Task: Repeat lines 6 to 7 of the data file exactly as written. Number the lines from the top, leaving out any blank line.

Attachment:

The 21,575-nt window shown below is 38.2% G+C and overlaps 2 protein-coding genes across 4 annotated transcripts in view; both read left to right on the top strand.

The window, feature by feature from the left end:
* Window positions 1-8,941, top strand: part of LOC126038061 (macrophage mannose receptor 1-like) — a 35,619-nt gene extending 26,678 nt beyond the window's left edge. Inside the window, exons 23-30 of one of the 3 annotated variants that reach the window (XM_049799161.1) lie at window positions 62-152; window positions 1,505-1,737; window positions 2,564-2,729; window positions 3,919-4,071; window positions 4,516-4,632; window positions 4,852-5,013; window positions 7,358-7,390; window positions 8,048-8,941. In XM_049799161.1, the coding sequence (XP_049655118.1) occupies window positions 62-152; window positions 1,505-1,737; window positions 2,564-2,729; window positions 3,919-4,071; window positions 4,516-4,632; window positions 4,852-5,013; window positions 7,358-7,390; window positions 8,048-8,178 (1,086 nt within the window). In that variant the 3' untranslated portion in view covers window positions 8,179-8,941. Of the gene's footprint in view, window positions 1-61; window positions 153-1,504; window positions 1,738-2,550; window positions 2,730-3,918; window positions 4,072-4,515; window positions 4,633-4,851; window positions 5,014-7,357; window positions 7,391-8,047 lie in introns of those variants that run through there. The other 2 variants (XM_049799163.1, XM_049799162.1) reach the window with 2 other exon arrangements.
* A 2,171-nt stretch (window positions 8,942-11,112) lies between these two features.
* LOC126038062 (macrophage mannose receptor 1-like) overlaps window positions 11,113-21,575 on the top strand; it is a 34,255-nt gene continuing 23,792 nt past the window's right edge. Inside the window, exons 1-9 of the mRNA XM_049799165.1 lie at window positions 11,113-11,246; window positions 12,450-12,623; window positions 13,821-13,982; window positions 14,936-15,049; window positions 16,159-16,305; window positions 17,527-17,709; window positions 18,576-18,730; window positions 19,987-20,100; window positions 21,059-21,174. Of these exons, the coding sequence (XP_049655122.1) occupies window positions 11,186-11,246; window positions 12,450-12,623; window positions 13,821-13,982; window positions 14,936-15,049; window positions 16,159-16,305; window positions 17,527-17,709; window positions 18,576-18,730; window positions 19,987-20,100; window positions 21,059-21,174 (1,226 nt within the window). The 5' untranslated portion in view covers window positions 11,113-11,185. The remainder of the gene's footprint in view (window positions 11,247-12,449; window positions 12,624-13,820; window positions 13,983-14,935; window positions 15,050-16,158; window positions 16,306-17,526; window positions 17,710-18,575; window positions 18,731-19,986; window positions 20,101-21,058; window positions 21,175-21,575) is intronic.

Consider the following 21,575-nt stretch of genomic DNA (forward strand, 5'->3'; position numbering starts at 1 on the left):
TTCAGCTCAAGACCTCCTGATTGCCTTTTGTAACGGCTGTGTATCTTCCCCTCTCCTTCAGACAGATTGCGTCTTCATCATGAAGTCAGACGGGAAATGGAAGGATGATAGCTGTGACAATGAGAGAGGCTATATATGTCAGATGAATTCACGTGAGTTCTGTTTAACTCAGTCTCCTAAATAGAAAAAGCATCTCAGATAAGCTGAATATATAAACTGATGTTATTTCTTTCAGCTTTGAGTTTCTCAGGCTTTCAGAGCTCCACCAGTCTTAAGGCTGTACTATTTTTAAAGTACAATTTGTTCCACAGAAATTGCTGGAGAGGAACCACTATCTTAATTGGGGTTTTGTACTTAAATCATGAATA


Consider the following 21,575-nt stretch of genomic DNA (forward strand, 5'->3'; position numbering starts at 1 on the left):
TTCAGCTCAAGACCTCCTGATTGCCTTTTGTAACGGCTGTGTATCTTCCCCTCTCCTTCAGACAGATTGCGTCTTCATCATGAAGTCAGACGGGAAATGGAAGGATGATAGCTGTGACAATGAGAGAGGCTATATATGTCAGATGAATTCACGTGAGTTCTGTTTAACTCAGTCTCCTAAATAGAAAAAGCATCTCAGATAAGCTGAATATATAAACTGATGTTATTTCTTTCAGCTTTGAGTTTCTCAGGCTTTCAGAGCTCCACCAGTCTTAAGGCTGTACTATTTTTAAAGTACAATTTGTTCCACAGAAATTGCTGGAGAGGAACCACTATCTTAATTGGGGTTTTGTACTTAAATCATGAATA